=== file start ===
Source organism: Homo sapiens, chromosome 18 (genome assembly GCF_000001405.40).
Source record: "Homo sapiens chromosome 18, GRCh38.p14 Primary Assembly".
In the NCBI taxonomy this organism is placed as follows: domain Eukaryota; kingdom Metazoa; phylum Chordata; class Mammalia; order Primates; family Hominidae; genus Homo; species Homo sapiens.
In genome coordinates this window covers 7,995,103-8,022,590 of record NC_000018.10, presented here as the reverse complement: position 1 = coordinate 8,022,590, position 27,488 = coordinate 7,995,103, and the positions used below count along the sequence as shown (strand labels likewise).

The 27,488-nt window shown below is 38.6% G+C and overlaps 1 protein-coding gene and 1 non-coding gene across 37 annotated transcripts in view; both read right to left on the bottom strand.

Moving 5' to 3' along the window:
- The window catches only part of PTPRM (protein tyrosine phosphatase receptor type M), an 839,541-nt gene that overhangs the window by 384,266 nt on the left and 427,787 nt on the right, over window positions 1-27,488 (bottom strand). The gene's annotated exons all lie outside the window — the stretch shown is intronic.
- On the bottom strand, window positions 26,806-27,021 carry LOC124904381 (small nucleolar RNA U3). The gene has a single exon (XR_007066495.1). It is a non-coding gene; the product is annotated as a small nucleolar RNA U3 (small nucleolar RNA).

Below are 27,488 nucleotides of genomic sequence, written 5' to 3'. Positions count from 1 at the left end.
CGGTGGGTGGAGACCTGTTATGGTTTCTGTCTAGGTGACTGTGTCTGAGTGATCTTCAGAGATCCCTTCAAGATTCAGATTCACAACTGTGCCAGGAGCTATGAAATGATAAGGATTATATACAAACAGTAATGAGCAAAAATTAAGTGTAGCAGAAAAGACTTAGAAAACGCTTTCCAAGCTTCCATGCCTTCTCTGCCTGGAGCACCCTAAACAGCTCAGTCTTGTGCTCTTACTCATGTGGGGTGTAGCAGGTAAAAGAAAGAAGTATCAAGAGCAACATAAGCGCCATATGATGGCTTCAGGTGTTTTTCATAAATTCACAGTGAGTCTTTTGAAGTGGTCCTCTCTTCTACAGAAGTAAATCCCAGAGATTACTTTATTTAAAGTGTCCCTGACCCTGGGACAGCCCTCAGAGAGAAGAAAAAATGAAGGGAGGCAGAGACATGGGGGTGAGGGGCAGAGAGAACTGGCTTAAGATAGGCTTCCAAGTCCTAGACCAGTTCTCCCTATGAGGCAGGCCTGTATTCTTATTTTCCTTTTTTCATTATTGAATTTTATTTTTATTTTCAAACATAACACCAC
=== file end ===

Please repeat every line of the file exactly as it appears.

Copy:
Source organism: Homo sapiens, chromosome 18 (genome assembly GCF_000001405.40).
Source record: "Homo sapiens chromosome 18, GRCh38.p14 Primary Assembly".
In the NCBI taxonomy this organism is placed as follows: domain Eukaryota; kingdom Metazoa; phylum Chordata; class Mammalia; order Primates; family Hominidae; genus Homo; species Homo sapiens.
In genome coordinates this window covers 7,995,103-8,022,590 of record NC_000018.10, presented here as the reverse complement: position 1 = coordinate 8,022,590, position 27,488 = coordinate 7,995,103, and the positions used below count along the sequence as shown (strand labels likewise).

The 27,488-nt window shown below is 38.6% G+C and overlaps 1 protein-coding gene and 1 non-coding gene across 37 annotated transcripts in view; both read right to left on the bottom strand.

Moving 5' to 3' along the window:
- The window catches only part of PTPRM (protein tyrosine phosphatase receptor type M), an 839,541-nt gene that overhangs the window by 384,266 nt on the left and 427,787 nt on the right, over window positions 1-27,488 (bottom strand). The gene's annotated exons all lie outside the window — the stretch shown is intronic.
- On the bottom strand, window positions 26,806-27,021 carry LOC124904381 (small nucleolar RNA U3). The gene has a single exon (XR_007066495.1). It is a non-coding gene; the product is annotated as a small nucleolar RNA U3 (small nucleolar RNA).

Below are 27,488 nucleotides of genomic sequence, written 5' to 3'. Positions count from 1 at the left end.
CGGTGGGTGGAGACCTGTTATGGTTTCTGTCTAGGTGACTGTGTCTGAGTGATCTTCAGAGATCCCTTCAAGATTCAGATTCACAACTGTGCCAGGAGCTATGAAATGATAAGGATTATATACAAACAGTAATGAGCAAAAATTAAGTGTAGCAGAAAAGACTTAGAAAACGCTTTCCAAGCTTCCATGCCTTCTCTGCCTGGAGCACCCTAAACAGCTCAGTCTTGTGCTCTTACTCATGTGGGGTGTAGCAGGTAAAAGAAAGAAGTATCAAGAGCAACATAAGCGCCATATGATGGCTTCAGGTGTTTTTCATAAATTCACAGTGAGTCTTTTGAAGTGGTCCTCTCTTCTACAGAAGTAAATCCCAGAGATTACTTTATTTAAAGTGTCCCTGACCCTGGGACAGCCCTCAGAGAGAAGAAAAAATGAAGGGAGGCAGAGACATGGGGGTGAGGGGCAGAGAGAACTGGCTTAAGATAGGCTTCCAAGTCCTAGACCAGTTCTCCCTATGAGGCAGGCCTGTATTCTTATTTTCCTTTTTTCATTATTGAATTTTATTTTTATTTTCAAACATAACACCAC